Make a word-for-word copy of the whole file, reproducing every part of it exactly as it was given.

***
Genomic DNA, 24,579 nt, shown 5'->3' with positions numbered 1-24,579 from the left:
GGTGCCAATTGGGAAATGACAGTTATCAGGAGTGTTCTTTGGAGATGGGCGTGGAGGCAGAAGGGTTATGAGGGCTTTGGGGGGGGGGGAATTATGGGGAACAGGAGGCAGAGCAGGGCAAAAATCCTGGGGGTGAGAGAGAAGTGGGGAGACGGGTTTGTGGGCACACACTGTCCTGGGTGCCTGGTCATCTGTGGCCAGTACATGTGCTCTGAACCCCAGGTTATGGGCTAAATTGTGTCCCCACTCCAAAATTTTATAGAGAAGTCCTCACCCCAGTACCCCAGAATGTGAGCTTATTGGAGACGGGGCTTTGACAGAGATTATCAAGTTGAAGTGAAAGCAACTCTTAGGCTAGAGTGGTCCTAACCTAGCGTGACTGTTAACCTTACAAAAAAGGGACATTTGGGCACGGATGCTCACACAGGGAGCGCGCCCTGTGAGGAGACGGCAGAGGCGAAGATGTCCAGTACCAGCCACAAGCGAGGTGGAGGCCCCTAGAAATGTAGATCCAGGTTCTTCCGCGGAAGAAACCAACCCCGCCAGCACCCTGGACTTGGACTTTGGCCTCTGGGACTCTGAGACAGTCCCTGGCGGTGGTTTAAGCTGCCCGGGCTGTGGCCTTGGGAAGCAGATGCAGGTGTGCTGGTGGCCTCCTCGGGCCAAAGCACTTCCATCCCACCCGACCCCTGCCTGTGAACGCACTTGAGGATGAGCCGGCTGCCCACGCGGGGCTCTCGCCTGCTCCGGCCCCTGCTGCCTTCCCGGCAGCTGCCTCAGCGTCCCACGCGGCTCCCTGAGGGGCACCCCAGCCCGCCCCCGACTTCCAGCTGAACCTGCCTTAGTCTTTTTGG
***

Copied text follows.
Genomic DNA, 24,579 nt, shown 5'->3' with positions numbered 1-24,579 from the left:
GGTGCCAATTGGGAAATGACAGTTATCAGGAGTGTTCTTTGGAGATGGGCGTGGAGGCAGAAGGGTTATGAGGGCTTTGGGGGGGGGGGAATTATGGGGAACAGGAGGCAGAGCAGGGCAAAAATCCTGGGGGTGAGAGAGAAGTGGGGAGACGGGTTTGTGGGCACACACTGTCCTGGGTGCCTGGTCATCTGTGGCCAGTACATGTGCTCTGAACCCCAGGTTATGGGCTAAATTGTGTCCCCACTCCAAAATTTTATAGAGAAGTCCTCACCCCAGTACCCCAGAATGTGAGCTTATTGGAGACGGGGCTTTGACAGAGATTATCAAGTTGAAGTGAAAGCAACTCTTAGGCTAGAGTGGTCCTAACCTAGCGTGACTGTTAACCTTACAAAAAAGGGACATTTGGGCACGGATGCTCACACAGGGAGCGCGCCCTGTGAGGAGACGGCAGAGGCGAAGATGTCCAGTACCAGCCACAAGCGAGGTGGAGGCCCCTAGAAATGTAGATCCAGGTTCTTCCGCGGAAGAAACCAACCCCGCCAGCACCCTGGACTTGGACTTTGGCCTCTGGGACTCTGAGACAGTCCCTGGCGGTGGTTTAAGCTGCCCGGGCTGTGGCCTTGGGAAGCAGATGCAGGTGTGCTGGTGGCCTCCTCGGGCCAAAGCACTTCCATCCCACCCGACCCCTGCCTGTGAACGCACTTGAGGATGAGCCGGCTGCCCACGCGGGGCTCTCGCCTGCTCCGGCCCCTGCTGCCTTCCCGGCAGCTGCCTCAGCGTCCCACGCGGCTCCCTGAGGGGCACCCCAGCCCGCCCCCGACTTCCAGCTGAACCTGCCTTAGTCTTTTTGG